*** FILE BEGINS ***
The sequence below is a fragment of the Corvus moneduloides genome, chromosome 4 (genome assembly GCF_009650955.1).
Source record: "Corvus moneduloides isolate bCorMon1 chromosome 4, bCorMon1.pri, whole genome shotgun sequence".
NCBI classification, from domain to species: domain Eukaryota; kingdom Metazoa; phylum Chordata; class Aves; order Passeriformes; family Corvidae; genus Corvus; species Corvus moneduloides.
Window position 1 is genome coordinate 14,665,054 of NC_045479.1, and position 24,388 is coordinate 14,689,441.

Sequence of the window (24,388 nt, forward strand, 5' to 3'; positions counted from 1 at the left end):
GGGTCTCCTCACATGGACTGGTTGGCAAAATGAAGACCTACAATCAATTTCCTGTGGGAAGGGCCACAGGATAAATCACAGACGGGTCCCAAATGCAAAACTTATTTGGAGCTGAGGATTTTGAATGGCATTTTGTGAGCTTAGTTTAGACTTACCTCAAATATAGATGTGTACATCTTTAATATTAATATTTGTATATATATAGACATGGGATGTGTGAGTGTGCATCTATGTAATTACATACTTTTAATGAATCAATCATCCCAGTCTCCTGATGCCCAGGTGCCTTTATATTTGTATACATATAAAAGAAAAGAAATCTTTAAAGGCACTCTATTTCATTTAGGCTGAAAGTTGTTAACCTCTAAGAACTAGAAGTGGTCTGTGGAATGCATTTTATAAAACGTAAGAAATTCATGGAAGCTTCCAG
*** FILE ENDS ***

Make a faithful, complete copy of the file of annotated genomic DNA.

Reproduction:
The sequence below is a fragment of the Corvus moneduloides genome, chromosome 4 (genome assembly GCF_009650955.1).
Source record: "Corvus moneduloides isolate bCorMon1 chromosome 4, bCorMon1.pri, whole genome shotgun sequence".
NCBI classification, from domain to species: domain Eukaryota; kingdom Metazoa; phylum Chordata; class Aves; order Passeriformes; family Corvidae; genus Corvus; species Corvus moneduloides.
Window position 1 is genome coordinate 14,665,054 of NC_045479.1, and position 24,388 is coordinate 14,689,441.

Sequence of the window (24,388 nt, forward strand, 5' to 3'; positions counted from 1 at the left end):
GGGTCTCCTCACATGGACTGGTTGGCAAAATGAAGACCTACAATCAATTTCCTGTGGGAAGGGCCACAGGATAAATCACAGACGGGTCCCAAATGCAAAACTTATTTGGAGCTGAGGATTTTGAATGGCATTTTGTGAGCTTAGTTTAGACTTACCTCAAATATAGATGTGTACATCTTTAATATTAATATTTGTATATATATAGACATGGGATGTGTGAGTGTGCATCTATGTAATTACATACTTTTAATGAATCAATCATCCCAGTCTCCTGATGCCCAGGTGCCTTTATATTTGTATACATATAAAAGAAAAGAAATCTTTAAAGGCACTCTATTTCATTTAGGCTGAAAGTTGTTAACCTCTAAGAACTAGAAGTGGTCTGTGGAATGCATTTTATAAAACGTAAGAAATTCATGGAAGCTTCCAG